The competitive spirit of Iditarod Mushers

by Peter Twitchell

As I advance in elderhood I look at the world with open eyes savoring each moment and everything has greater meaning for me. One such event is the 1000 mile longest sled dog race in the world “The Iditarod Sled Dog Race” from Anchorage to Nome.

I watched the beginning of the ceremonial start of the race from Anchorage to Nome Saturday, March 04, 2023. As the song goes, “The race is on and here comes, Michael Williams Jr. and Pete Kaiser,” on the back stretch!!

I wish all of them mushers a good run to the finish line and those on the trail, another memory to add to their thousand mile journey in life.

The mushers and dog teams have our greatest admiration and respect for their competitive spirit in the bitter cold of Alaska. They leave the comforts of home, a warm kitchen and hot food to run the 1 thousand mile race in the harsh cold. I believe it is the toughest race a man and woman and dogs indulge in their life.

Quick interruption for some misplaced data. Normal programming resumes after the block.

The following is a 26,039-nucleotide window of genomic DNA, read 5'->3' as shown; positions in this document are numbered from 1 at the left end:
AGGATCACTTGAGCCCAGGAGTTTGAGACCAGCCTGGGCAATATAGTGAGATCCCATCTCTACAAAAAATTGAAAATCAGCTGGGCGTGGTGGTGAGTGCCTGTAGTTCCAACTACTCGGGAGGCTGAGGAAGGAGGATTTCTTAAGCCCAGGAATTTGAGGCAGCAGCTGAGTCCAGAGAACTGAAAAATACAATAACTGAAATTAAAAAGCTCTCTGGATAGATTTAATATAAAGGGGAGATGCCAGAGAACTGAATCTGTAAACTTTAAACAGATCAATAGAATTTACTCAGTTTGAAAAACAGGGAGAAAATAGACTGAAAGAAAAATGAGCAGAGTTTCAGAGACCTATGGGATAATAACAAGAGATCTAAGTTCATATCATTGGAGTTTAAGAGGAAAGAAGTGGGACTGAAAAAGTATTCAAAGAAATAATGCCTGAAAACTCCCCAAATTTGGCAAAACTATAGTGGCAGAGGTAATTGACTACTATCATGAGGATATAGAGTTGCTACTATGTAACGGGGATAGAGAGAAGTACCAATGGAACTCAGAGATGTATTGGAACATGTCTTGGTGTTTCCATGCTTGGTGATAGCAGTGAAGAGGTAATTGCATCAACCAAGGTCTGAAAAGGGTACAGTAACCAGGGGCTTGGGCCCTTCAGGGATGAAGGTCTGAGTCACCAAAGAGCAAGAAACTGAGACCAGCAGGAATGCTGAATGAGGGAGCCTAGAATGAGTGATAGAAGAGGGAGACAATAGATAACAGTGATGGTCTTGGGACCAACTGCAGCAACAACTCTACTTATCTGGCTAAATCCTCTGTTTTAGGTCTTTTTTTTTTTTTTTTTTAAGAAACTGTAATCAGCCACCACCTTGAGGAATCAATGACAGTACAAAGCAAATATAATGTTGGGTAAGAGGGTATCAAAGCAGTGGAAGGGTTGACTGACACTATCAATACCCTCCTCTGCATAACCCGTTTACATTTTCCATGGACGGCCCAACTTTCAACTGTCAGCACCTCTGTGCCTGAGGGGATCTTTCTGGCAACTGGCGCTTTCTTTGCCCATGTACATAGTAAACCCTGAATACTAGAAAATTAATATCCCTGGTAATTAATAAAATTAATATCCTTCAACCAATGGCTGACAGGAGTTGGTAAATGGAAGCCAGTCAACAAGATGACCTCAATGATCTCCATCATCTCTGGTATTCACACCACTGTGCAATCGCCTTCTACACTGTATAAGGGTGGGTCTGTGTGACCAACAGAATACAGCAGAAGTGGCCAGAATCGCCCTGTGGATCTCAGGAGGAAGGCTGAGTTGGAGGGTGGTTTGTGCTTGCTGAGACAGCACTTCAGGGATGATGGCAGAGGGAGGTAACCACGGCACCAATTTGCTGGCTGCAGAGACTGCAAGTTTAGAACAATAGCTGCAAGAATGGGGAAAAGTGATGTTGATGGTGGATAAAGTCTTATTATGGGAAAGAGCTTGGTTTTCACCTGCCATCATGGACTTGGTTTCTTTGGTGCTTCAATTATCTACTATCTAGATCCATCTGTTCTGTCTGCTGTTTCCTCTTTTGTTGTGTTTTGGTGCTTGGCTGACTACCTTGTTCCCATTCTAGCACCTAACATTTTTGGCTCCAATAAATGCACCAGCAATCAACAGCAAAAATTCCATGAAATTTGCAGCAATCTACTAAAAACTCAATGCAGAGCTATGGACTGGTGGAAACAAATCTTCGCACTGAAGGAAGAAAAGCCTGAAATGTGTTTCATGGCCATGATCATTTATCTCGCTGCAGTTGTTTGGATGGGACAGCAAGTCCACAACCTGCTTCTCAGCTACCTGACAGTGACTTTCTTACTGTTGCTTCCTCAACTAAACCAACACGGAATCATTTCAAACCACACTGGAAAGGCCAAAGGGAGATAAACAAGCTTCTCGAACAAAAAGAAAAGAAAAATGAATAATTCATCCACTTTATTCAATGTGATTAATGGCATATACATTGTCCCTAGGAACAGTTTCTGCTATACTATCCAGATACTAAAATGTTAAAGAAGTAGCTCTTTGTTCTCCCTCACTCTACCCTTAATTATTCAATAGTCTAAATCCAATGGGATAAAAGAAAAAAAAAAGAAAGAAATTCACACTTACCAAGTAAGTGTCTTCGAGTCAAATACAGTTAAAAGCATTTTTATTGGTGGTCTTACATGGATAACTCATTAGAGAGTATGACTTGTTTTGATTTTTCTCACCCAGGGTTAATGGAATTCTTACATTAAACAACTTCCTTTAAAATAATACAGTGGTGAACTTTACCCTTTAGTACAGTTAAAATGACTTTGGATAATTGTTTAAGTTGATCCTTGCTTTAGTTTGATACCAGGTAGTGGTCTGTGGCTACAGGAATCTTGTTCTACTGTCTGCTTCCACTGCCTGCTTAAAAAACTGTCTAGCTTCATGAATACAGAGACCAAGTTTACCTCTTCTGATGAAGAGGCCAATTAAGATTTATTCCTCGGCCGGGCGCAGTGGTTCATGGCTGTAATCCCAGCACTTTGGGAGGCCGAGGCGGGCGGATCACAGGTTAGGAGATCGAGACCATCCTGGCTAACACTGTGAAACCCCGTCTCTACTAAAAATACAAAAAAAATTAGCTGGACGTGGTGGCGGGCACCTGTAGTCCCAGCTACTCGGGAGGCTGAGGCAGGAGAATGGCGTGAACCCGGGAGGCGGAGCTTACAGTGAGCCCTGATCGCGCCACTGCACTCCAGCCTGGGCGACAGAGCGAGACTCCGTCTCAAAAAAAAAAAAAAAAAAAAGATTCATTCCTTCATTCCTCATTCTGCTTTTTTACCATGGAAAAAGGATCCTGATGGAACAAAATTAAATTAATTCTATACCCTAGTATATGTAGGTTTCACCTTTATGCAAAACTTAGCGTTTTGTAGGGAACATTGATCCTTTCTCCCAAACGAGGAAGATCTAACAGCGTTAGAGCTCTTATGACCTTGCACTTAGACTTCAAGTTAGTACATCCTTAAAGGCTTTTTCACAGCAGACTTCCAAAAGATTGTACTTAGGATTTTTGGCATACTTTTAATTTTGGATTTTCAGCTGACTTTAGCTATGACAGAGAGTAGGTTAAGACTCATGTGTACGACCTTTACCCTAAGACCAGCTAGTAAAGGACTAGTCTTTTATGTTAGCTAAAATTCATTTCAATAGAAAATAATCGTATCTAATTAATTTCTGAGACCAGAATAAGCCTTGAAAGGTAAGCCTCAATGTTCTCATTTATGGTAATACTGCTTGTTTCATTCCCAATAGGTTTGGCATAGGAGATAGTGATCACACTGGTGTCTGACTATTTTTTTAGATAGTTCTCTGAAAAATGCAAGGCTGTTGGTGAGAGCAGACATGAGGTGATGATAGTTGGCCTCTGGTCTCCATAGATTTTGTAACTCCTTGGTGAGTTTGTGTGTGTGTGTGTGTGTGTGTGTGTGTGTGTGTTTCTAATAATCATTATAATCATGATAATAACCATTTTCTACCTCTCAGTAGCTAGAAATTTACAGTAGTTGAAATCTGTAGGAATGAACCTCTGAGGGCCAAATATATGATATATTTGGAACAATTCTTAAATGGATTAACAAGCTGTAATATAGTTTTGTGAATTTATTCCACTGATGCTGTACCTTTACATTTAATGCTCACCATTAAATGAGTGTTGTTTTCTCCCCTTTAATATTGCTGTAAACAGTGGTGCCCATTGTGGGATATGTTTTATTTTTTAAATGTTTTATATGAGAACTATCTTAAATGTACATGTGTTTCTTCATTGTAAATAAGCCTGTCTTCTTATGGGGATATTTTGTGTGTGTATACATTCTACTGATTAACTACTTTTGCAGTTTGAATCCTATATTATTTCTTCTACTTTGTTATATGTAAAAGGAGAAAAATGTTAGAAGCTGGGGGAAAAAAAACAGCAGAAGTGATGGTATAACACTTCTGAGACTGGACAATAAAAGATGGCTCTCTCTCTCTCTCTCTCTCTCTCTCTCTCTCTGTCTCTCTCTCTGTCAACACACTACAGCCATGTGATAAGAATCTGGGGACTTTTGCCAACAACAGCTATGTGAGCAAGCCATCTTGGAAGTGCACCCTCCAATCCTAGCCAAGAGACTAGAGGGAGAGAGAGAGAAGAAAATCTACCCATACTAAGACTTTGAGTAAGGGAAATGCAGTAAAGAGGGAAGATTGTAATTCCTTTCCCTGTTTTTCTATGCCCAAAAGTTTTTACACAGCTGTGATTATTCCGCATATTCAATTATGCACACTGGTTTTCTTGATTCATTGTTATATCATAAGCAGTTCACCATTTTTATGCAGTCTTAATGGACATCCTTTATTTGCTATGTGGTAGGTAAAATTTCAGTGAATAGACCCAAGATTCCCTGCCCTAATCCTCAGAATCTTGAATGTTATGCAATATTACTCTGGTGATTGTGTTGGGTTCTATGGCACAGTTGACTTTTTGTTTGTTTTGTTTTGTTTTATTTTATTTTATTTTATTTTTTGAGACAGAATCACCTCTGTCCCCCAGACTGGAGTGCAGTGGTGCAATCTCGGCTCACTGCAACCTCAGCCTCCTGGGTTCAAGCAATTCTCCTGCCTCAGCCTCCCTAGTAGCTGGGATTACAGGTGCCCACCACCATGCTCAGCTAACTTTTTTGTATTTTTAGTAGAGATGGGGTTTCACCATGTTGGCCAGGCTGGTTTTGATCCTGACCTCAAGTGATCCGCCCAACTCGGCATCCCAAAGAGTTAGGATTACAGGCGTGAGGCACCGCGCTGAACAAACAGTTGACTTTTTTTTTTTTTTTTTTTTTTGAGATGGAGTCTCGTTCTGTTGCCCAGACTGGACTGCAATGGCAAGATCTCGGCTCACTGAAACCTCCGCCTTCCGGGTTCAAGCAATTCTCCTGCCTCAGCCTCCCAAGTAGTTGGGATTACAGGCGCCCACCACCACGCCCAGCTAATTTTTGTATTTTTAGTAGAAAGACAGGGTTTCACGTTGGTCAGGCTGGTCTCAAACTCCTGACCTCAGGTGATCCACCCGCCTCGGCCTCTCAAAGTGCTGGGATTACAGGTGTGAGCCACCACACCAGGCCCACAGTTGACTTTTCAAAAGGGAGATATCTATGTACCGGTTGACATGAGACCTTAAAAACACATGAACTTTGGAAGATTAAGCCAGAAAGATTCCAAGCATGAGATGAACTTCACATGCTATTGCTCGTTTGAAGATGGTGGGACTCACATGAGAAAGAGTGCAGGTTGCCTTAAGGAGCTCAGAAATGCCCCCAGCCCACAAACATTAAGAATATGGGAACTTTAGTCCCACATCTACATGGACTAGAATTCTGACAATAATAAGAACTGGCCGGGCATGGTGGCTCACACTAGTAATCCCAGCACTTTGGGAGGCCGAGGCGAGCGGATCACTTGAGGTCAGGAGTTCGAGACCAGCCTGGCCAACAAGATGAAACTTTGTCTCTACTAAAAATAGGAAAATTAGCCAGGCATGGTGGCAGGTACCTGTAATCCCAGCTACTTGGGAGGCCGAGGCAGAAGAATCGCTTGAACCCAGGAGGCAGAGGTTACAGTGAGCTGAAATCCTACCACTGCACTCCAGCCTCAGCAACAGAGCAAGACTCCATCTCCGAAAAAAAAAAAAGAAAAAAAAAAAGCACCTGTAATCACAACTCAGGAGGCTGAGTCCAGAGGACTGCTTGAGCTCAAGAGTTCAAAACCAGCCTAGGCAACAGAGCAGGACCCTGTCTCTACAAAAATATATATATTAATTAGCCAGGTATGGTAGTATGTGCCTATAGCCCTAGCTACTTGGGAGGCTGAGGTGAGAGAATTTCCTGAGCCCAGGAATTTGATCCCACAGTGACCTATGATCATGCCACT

I get cold and shiver stepping out of a hot shower. It also brings to mind our ancestors and the endurance of long ago living in the bitter cold of winter without the comforts of modern technology or warm clothing for extreme cold and a nice warm dwelling. It’s a good lesson – you have to be physically fit in mind, body, and spirit, to compete in the toughest race the world.

I want to recognize a few of the great men and women who have run The Iditarod sled dog race.

The first woman to win the Iditarod Sled Dog race was Libby Riddles In 1985. And the first woman to ever enter and finish the race was Mary Shields. Our own Dee Dee Jonrowe ran against all odds, entered and finished the race more than once, crossing under the Arches in Nome.

She was our neighbor in Bethel, Alaska and worked at the radio station KYUK, and volunteered her time in community service. Thank you Dee Dee Jonrowe.

All those who ever ran the Iditarod sled dog race deserve recognition and they have it in their families and communities they lived in. Some names I was able to gather include but not limited to Lance Mackey; a great man considered the “Grandfather of the Iditarod Sled Dog Race” Joe Redington, Rod Perry, Ken Chase, Aily Zirkle, Rick Mackey, Ray Redington. Jr., Dallas Seavey, Martin Buster, and Mitch Seavey.

Rick Mackey ran from 1970 to 2022; Martin Buser had 4 Consecutive wins. Ramey Smyth was a contender each year of the Iditarod!! And last but not least Susan Butcher. I might add there will be many more to follow in years to come.